[co-author: Boris Urquizu Barquet]
The recent initiative of the Spanish Socialist parliamentary group to gradually eliminate cash payment on the horizon of its complete disappearance has opened an intense debate in Spain. Is the disappearance of cash possible? Are cash being replaced by electronic means of payment? Has the COVID-19 crisis had an impact on the decrease in the use of cash? These are some of the most common questions that appear in the media and are answered in this note.
“The payment in cash phased out, on the horizon of its definitive disappearance”. This is one of the eleven measures that the Spanish Socialist Parliamentary Group proposed to the plenary debate of the Spanish Congress of Deputies, in its non-law proposal on the orientation of the tax system in the light of the crisis caused by COVID-19.
If we add to this non-law proposal the failed initiative presented at the end of 2018 to lower the current ceiling for cash payments from 2,500 euros to 1,000 euros, the governing party specifies that it has declared war on cash. .
The main reason for these measures is, as has been said, the fight against tax evasion. The objective is to put an end to the parallel economy in Spain which, according to the majority of studies, represents between 19% and 24% of the Spanish GDP.
Another reason that has reinforced the government’s intentions is the uncertainty generated by the appearance of COVID-19 and its possible transmission through money. Since organizations such as the World Health Organization have recommended payment by card to avoid contact by coins and notes and even some autonomous communities such as the Community of Madrid have banned cash payment on their bus lines . And the truth is that, although many scientists and even the European Central Bank have called for calm saying that banknotes do not pose a significant risk of infection compared to other surfaces, the demand for cash has dropped significantly. these last months.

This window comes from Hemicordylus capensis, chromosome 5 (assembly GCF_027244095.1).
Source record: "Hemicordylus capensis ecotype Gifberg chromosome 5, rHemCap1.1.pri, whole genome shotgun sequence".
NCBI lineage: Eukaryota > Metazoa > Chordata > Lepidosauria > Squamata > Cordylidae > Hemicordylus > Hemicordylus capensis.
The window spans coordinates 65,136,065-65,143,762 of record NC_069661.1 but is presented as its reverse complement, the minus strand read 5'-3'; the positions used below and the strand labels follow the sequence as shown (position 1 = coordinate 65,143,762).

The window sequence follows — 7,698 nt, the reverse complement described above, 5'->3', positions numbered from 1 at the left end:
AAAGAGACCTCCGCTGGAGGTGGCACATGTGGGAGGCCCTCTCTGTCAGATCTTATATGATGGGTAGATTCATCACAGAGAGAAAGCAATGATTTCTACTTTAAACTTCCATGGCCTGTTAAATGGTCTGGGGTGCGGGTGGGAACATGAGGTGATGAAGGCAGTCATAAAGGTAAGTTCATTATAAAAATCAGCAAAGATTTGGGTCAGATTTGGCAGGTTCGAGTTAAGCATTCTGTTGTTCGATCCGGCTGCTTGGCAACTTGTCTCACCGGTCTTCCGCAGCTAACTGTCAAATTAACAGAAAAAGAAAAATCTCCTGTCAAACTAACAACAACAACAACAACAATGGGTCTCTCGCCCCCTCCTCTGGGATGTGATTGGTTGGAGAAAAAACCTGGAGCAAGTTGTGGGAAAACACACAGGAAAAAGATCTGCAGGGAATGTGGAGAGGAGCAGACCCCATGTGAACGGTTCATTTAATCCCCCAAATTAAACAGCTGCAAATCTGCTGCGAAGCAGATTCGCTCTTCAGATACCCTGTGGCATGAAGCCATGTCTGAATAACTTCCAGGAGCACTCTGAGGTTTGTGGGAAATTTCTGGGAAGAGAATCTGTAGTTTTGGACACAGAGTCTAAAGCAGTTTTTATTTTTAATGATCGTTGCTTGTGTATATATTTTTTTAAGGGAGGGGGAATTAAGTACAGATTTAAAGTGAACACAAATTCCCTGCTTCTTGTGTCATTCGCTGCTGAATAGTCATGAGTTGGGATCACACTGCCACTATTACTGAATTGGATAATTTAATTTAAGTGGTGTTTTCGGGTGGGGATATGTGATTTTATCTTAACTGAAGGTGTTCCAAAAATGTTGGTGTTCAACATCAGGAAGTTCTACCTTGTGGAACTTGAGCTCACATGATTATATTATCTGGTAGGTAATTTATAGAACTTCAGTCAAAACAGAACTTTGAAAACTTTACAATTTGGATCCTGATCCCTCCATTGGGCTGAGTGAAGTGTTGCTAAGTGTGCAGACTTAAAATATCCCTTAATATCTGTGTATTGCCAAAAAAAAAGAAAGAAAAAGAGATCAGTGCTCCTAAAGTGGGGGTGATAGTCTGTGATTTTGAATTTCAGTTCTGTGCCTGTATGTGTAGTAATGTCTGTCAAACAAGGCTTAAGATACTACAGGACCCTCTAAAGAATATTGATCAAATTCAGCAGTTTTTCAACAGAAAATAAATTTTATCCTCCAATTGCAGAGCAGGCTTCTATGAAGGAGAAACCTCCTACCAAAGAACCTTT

This decrease in strict cash payments has inevitably been accompanied by an increase in card payments and instant payment applications such as Bizum. Indeed, the Spanish banking authorities have decided to increase the minimum ceiling for payment by card from 20 to 50 euros to favor this option, an initiative supported by the European Banking Authority.
However, these are not specific measures adopted as a result of COVID-19, but rather a trend that has manifested itself with great intensity over the past five years. To give you an idea, in 2019 there was a 16.2% increase in the number of card transactions compared to the previous year, which also means a 9.44% increase in the monetary value of these transactions. If we compare the number of transactions and their value last year with those of 2002 (the first year the Bank of Spain started collecting this data), we see a 357.5% increase in the number of transactions (from 991 million to 4,536 million transactions) and a 244.5% increase in the total value of these transactions (from 46,828.8 MEUR to 161,343 MEUR). Alongside this reality, we see that in the past year nearly a thousand bank branches have been closed, reaching 50,500, 11,000 less than in 2008.
Notwithstanding all of the above, it does not appear that cash will disappear in the short to medium term, as this would violate the provisions of the Treaty on the Functioning of the European Union, which states that banknotes and coins are legal tender. , as well as the criteria of the European Commission, which stipulates that “acceptance of euro banknotes and coins is the payment rule in retail transactions”. In 2019, the ECB also spoke out against the reduction of the cash payment ceiling from 2,500 euros to 1,000 euros proposed by the Spanish Socialist Group.
In conclusion, we are undeniably faced with a very favorable environment for an increasingly strong expansion of electronic payment systems. An expansion that will have to be controlled and combined, at least as long as the European Union does not change its criteria, with cash payments.